Thomas Hoenig knew what quantitative easing and record-low interest rates would bring.
Thomas Hoenig speaks at a town hall meeting. | Nati Harnik/AP Photo
By CHRISTOPHER LEONARD
12/28/2021 04:30 AM EST
Christopher Leonard is a business reporter whose work has appeared in The Washington Post, The Wall Street Journal, Fortune and Bloomberg Businessweek. He is the author of The Meat Racket and Kochland, which won the J. Anthony Lukas Work-in-Progress Award. His new book, The Lords of Easy Money: How the Federal Reserve Broke the American Economy, is out January 11.
Thomas Hoenig doesn’t look like a rebel. He is a conservative man, soft-spoken, now happily retired at the age of 75. He acts like someone who has spent the vast majority of his career, as he has, working at one of the stuffiest and powerful institutions in America: the Federal Reserve Bank. Hoenig has all the fiery disposition that one might expect from a central banker, which is to say none at all. He unspools sentences methodically, in a measured way, never letting his words race ahead of his intended message. When Hoenig gets really agitated he repeats the phrase “lookit” a lot, but that’s about as salty as it gets.
This makes it all the more surprising that Tom Hoenig is, in fact, one of America’s least-understood dissidents.
In 2010, Hoenig was president of the Federal Reserve regional bank in Kansas City. As part of his job, Hoenig had a seat on the Fed’s most powerful policy committee, and that’s where he lodged one of the longest-running string of “no” votes in the bank’s history.
Hoenig’s dissents are striking because the Fed’s top policy committee — called the Federal Open Market Committee, or FOMC — doesn’t just prize consensus; it nearly demands it. The committee likes to present a unified front to the public because it is arguably the most powerful governing body in American economic affairs. Hoenig’s string of dissents shattered that appearance of unanimity at a critically important time, when the Fed was expanding its interventions in the American economy to an unprecedented degree. It was a hinge point in American history, and the economy has never been the same since.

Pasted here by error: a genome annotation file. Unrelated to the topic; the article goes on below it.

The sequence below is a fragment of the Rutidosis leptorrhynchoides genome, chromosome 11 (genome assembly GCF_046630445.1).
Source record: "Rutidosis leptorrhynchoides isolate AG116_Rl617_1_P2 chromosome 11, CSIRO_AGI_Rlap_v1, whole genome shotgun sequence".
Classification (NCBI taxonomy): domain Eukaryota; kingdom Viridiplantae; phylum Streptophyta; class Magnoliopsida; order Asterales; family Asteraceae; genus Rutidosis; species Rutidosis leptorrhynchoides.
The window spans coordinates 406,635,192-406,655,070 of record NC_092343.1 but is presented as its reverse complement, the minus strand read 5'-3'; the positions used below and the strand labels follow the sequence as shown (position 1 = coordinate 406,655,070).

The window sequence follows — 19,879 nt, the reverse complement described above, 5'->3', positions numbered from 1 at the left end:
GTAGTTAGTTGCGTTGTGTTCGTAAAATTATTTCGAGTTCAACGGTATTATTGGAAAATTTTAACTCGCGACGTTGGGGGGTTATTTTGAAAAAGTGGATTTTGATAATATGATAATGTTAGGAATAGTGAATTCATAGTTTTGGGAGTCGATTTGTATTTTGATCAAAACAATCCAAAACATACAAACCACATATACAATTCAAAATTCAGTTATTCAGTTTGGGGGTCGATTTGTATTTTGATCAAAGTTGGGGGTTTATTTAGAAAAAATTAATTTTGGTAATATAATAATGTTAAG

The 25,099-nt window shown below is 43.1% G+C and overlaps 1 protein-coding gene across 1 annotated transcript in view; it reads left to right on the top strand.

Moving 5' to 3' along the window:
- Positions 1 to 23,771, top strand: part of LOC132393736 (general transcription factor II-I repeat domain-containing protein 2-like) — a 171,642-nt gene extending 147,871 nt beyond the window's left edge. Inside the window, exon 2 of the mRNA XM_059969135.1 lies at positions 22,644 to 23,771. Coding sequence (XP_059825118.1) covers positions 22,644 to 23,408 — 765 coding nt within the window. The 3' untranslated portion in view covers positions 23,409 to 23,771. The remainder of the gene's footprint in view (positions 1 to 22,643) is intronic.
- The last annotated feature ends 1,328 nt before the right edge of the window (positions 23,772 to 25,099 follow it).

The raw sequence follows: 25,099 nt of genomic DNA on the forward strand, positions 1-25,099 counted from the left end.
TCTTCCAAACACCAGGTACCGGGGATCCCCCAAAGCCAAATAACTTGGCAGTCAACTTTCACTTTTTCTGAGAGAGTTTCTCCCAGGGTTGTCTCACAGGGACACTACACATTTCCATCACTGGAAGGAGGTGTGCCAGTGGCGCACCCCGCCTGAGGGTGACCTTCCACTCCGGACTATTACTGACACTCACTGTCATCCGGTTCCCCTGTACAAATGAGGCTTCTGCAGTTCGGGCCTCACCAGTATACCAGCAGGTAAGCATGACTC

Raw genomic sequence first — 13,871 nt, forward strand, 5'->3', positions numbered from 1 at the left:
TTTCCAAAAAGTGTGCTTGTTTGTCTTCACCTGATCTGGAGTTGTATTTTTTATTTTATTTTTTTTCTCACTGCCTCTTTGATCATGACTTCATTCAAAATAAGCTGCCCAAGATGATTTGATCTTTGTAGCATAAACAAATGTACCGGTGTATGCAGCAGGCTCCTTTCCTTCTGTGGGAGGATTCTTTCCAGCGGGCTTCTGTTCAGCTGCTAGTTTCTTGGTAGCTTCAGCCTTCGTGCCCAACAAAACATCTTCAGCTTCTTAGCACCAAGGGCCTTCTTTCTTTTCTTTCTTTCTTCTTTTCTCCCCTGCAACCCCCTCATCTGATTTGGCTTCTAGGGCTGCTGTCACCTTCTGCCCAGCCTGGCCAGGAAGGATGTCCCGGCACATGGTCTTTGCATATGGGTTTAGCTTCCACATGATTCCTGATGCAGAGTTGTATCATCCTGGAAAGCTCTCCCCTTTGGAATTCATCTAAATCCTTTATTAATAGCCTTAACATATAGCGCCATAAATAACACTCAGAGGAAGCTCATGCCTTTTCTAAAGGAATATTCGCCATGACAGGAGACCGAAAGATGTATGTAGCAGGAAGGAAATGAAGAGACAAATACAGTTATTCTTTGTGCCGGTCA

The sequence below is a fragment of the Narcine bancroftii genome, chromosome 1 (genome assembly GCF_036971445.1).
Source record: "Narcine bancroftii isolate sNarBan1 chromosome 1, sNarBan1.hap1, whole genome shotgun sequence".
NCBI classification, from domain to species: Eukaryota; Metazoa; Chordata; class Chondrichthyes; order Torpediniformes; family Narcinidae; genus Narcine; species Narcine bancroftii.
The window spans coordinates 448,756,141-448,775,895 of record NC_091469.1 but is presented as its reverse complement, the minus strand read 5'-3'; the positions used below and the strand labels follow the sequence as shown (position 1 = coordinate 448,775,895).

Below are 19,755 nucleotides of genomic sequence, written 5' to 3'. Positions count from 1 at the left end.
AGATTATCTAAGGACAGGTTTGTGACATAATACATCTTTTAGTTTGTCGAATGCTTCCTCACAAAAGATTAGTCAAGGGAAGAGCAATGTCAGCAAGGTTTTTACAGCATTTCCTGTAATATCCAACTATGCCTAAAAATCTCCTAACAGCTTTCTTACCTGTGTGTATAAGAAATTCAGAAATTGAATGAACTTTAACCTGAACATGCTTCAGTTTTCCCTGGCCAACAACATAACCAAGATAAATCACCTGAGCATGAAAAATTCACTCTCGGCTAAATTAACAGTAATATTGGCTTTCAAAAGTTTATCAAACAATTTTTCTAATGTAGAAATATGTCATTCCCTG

Between 2008 and 2014, the Federal Reserve printed more than $3.5 trillion in new bills. To put that in perspective, it’s roughly triple the amount of money that the Fed created in its first 95 years of existence. Three centuries’ worth of growth in the money supply was crammed into a few short years. The money poured through the veins of the financial system and stoked demand for assets like stocks, corporate debt and commercial real estate bonds, driving up prices across markets. Hoenig was the one Fed leader who voted consistently against this course of action, starting in 2010. In doing so, he pittedhimself against the Fed’s powerful chair at the time, Ben Bernanke, who was widely regarded as a hero for the ambitious rescue plans he designed and oversaw.
Hoenig lost his fight. Throughout 2010, the FOMC votes were routinely 11 against one, with Hoenig being the one. He retired from the Fed in late 2011, and after that, a reputation hardened around Hoenig as the man who got it wrong. He is remembered as something like a cranky Old Testament prophet who warned incessantly, and incorrectly, about one thing: the threat of coming inflation.
But this version of history isn’t true. MORE